Dayton police warn of the dangers of hot cars as summer approaches

With summer and hot temperatures on their way, Dayton police is reminding people of the dangers of hot cars and urging people to not leave children, the elderly or pets in vehicles.

“If it’s 80 degrees outside it takes about 10 minutes for the inside of a car to turn to 100 degrees,” said Dayton police Sgt. Gordon Cairns. “Within an hour the inside of a car is going to be about 123 degrees.”

Children in particular are at risk of suffering heat-related injuries when left in vehicles because their bodies warm up about three to five times faster than adults, he added.

In both 2018 and 2019 the National Safety Council reported that 53 kids died in hot cars. That number dropped to 24 in 2020, Cairns said, which may have been a result of the coronavirus pandemic.

The three primary causes of children in hot cars are people forgetting the child is in the car, children getting access to the car and people knowingly leaving a child in the car.

“Don’t leave the car running and run into the store or the gas station real quick,” Cairns said. “We’ve had instances here in the city where people have done that and cars have been stolen.”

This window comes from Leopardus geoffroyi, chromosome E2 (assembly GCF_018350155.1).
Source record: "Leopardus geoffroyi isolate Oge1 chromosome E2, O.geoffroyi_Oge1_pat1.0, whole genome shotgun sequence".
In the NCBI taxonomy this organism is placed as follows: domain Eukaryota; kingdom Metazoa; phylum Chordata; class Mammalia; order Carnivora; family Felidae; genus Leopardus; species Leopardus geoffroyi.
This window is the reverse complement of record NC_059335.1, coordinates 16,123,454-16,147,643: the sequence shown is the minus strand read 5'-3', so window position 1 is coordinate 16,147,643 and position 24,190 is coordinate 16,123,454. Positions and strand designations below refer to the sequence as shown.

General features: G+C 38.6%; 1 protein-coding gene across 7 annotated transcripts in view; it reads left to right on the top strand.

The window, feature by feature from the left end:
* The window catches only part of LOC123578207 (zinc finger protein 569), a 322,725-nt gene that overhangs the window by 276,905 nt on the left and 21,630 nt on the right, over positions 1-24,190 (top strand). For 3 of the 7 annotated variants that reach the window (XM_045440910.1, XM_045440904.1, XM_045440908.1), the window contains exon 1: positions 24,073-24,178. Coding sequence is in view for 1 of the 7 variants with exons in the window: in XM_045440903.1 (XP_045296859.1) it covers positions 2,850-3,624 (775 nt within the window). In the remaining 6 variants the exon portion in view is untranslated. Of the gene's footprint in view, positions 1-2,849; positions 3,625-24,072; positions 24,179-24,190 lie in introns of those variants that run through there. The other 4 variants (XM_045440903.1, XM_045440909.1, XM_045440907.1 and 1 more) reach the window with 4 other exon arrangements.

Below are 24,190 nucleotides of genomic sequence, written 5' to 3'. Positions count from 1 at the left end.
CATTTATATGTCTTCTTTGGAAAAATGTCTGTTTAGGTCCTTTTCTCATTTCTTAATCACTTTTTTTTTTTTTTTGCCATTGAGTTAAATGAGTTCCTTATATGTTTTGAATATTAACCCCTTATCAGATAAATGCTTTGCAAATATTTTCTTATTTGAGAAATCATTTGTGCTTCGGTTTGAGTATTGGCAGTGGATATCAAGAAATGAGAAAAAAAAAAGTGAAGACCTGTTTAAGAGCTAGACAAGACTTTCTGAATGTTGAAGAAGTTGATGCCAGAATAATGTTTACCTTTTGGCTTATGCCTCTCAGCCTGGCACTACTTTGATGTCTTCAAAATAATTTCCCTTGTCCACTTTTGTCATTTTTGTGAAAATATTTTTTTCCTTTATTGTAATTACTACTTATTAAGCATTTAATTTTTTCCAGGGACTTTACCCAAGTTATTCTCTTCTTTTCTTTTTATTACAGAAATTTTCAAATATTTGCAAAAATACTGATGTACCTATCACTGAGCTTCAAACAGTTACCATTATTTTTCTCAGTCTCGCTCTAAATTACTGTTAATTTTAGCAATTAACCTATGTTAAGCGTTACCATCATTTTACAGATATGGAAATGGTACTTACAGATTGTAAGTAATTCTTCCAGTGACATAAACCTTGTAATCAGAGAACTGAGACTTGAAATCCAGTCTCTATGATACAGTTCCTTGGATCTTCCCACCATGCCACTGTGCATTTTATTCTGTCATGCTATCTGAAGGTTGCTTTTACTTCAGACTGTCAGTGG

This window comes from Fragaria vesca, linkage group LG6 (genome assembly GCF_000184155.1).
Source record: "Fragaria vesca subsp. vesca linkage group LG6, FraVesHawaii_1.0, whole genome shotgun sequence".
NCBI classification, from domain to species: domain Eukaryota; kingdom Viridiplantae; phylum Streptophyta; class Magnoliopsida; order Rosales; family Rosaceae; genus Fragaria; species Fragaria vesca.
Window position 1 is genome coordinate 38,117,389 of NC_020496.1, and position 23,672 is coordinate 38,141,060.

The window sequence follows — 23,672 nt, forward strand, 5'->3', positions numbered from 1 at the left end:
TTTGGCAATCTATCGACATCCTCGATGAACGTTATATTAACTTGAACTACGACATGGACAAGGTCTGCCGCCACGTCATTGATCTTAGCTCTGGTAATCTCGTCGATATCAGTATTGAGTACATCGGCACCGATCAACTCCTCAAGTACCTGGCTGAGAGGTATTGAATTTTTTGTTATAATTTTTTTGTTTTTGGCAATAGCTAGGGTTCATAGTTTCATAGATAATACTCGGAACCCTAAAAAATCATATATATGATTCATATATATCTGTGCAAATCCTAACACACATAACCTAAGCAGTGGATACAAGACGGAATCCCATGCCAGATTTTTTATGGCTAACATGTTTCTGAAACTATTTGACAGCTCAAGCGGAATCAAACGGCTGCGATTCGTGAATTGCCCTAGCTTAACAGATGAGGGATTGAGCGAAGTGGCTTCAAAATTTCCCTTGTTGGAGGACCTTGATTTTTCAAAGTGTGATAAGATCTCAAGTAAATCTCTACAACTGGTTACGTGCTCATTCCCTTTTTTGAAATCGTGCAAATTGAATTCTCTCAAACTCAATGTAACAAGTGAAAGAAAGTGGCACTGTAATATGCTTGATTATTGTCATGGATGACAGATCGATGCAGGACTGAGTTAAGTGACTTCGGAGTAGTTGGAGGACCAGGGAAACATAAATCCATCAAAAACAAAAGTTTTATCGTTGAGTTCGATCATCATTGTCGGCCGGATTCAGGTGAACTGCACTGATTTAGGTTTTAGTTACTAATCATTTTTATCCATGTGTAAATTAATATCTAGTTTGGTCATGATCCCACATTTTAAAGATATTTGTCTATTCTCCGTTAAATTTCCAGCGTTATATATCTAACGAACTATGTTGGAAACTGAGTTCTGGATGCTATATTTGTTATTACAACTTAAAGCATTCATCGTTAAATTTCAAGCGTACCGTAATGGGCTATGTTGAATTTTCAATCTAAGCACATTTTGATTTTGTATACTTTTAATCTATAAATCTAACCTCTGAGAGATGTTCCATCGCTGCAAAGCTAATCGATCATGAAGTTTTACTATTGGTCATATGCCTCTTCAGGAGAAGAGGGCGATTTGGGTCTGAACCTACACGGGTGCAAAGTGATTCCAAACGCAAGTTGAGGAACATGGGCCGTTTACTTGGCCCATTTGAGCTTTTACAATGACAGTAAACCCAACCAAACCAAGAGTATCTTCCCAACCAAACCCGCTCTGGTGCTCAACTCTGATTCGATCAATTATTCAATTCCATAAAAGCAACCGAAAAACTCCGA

If a vehicle is left running, some kids may accidentally put it into drive or neutral, causing the vehicle to roll away and possibly crash.

Cairns also advised leaving vehicles locked even while sitting unused in the driveway. Kids may get into an unlocked vehicle and play, accidentally locking themselves inside.

To avoid forgetting a child in a vehicle, the National Safety Council recommends leaving something important in the back seat, Cairns said.

Putting a cell phone, purse or even a shoe in a back seat can help people to force people to check before getting out of the car and continuing on with their day.

If someone sees a child alone in a car the person should first consider the kid’s state.

“If the child is alert and responsive we recommend to just stand by with the child and maybe just send someone else to get help and to find the owner of the vehicle,” Cairns said.

While waiting for the owner to come back, call the police and let them know there is a child in a vehicle.

However, if a child is distressed, passed out or suffering from a heat-related injury, immediately call 911, Cairns said.

“The second thing is get that child out of the car,” he said. “If you have to break a window to do that, than so be it. The child’s safety is obviously the highest priority.”

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